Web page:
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Is a trip to China worth it?

You may ask your self over and over again, "Is a trip to China worth it?" Well, I have the answers for you. China is a big country with a long history and unique culture; it is one of the most beautiful countries endowed with wonderful and natural sceneries which attract tourists every time of the year. A tour to China can be an educational tour, recreational tour, adventure tour, cultural tour or a religious tour. This depends on your preference and your length of stay, however whichever tour you decide to take, the trip is always worth it.

In order to enjoy your tour around China, it is advisable to engage in the services of a reliable tour operator based in China. Their agents have local guides who are willing to show tourists and visitors the sightseeing and attractions of the beautiful cities.
Since 24 popular scenic spots were listed in the World Heritage List by UNESCO, China has become a world renowned tourism destination. These places are well preserved relics which date back to some hundreds years with a historical and cultural theme. The attractions make for an interesting place to visit on your China tour. The sites as listed by UNESCO include:

1. The Ancient Building Complex in the Wudang Mountains: located in Hubei Province, these buildings represent the highest standards of Chinese art and architecture for over one thousand years.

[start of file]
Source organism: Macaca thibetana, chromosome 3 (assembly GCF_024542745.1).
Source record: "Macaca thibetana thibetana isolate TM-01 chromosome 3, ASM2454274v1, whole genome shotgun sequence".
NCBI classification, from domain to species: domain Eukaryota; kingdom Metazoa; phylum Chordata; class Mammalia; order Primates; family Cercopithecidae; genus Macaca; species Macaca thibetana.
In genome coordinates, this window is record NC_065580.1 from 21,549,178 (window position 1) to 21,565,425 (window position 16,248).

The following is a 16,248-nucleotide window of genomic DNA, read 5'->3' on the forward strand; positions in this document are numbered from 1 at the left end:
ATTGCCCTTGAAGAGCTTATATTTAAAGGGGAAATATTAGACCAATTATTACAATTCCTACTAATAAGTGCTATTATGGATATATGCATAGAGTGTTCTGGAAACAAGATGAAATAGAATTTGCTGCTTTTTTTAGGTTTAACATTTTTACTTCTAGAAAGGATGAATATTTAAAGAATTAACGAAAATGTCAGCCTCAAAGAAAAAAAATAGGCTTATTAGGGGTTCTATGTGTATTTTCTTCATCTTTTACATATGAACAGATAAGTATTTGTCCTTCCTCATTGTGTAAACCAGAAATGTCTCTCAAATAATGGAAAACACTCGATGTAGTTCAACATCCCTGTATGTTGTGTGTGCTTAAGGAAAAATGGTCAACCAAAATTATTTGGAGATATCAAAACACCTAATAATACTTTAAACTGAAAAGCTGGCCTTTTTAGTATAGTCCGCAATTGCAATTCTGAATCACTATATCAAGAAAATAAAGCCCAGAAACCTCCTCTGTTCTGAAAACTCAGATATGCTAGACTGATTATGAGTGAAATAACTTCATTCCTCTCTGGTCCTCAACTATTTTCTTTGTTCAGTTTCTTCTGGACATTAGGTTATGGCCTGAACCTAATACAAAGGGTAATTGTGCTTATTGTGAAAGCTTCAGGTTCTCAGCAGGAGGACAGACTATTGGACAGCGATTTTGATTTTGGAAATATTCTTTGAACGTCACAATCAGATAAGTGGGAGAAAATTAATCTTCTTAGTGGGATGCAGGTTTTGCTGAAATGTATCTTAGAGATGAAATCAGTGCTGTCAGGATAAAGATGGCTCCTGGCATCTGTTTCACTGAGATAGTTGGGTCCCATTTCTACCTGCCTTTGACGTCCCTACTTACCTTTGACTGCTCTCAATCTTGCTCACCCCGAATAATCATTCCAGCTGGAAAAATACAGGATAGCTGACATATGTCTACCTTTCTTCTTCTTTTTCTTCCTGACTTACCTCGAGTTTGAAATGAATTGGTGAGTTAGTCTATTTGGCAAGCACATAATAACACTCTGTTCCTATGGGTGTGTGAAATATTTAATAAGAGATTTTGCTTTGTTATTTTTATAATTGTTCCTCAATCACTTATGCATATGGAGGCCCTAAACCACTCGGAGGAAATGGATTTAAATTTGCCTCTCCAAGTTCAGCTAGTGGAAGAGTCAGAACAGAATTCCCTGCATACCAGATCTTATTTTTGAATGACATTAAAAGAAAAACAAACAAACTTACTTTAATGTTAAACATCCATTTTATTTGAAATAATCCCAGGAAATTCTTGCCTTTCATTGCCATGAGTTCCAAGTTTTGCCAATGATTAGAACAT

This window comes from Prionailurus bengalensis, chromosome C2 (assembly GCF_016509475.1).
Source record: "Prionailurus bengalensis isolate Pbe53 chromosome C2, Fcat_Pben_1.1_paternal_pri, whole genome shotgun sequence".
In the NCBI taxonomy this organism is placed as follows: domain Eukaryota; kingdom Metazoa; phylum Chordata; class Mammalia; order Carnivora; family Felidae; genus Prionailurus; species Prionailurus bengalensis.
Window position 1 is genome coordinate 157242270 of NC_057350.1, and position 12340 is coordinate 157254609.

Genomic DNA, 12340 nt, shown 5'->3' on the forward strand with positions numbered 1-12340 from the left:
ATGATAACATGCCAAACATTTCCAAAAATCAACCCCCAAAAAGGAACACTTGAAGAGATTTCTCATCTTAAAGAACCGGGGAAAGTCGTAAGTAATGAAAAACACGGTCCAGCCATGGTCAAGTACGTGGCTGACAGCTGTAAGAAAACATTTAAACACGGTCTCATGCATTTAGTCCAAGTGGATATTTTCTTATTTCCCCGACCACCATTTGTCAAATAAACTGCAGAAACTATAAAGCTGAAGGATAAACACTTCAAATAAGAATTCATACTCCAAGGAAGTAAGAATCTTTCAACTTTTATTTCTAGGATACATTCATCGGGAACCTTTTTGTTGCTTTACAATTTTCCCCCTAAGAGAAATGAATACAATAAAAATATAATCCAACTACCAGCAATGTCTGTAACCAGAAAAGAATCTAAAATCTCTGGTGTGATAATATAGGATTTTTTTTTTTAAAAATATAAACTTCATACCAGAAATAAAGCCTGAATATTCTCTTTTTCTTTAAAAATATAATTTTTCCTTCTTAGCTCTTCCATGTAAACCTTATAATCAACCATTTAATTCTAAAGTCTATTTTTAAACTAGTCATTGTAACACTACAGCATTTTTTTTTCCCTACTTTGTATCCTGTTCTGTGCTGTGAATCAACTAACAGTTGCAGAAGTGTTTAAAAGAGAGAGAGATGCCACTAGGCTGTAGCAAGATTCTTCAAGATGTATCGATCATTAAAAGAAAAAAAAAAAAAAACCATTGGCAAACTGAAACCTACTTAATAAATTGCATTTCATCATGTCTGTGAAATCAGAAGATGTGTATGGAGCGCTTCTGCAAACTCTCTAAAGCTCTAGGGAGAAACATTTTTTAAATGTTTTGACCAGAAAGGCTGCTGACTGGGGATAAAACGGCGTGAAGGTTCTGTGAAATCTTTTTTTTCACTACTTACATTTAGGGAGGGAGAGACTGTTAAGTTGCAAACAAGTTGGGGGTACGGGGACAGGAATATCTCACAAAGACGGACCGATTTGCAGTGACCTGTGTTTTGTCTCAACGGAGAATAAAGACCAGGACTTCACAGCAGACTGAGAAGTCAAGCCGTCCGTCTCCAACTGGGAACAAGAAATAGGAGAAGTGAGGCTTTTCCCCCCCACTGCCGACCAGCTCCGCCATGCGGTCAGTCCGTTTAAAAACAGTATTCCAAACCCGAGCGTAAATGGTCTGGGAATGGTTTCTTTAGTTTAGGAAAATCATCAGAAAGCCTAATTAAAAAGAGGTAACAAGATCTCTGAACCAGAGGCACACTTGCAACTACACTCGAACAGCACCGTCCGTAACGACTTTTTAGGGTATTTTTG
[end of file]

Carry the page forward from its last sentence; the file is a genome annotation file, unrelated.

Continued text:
2. The Ancient City of Ping Yao: this is a well preserved city which presents the way a typical Chinese Han city looks like.

3. Old Town of Xidi and Hongcun: these two traditional cities is a representation of the appearance of the rural settlements transformed during the last century. The styles and architectural designs of the houses in this region symbolize their survival mechanism of the locals.

4. Capital Cities and Tombs of Old Koguryo Kingdom: this site has archaeological remains of the 40 tombs and the three cities – Guonei City, Wandu Mountain City and Wunu Mountain City.

5. The Classical Gardens of Suzhou: the nine gardens in Suzhou showcase the natural landscape of a small historical city. Dating from the 11th to 19th century, the metaphysical significance of the beauty of Chinese culture is seen in the design of this garden.

6. Dazu Rock Carvings: these are magnificent and exceptional rock carvings which date back from the 9th to 13th century. These carvings contribute to the beauty of the landscape of Dazu. They signify the friendly combination of Taoism, Buddhism and Confucianism.

7. Potala Palace, Lhasa: The Potala Palace was the winter palace of the Dalai Lama. This Palace symbolized Tibetan Buddhism and how it influenced the administration of Tibet. The architectural design and beauty of the Potala Palace is what adds to its historical and religious interest.

8. The Imperial Palaces of the Ming and Qing Dynasties: These palaces are located in Beijing and Shenyang. The palace in Shenyang consists of 114 buildings which were constructed in the late 17th century. It has a library which contains important articles which testify to the foundation of the last dynasty of China.

9. Imperial Tombs of the Ming and Qing Dynasties: These tombs feature rich decorations of stone carvings, statutes and tiles with dragon motifs all of which illustrate the development of the architecture during the Qing Dynasty.

10. The Longmen Grottoes: These grottoes contain the largest and most impressive collection of Chinese art from the late Wei and Tang Dynasties. The Longmen grottoes showcase an outstanding manifestation of manmade artistic creativity.

11. Mount Lushan in Jiangxi province is one of the spiritual centers of China'scivilization. The strikingly beautiful landscape has inspired many artists to visit this place where severaBuddhist and Taoist temples are found.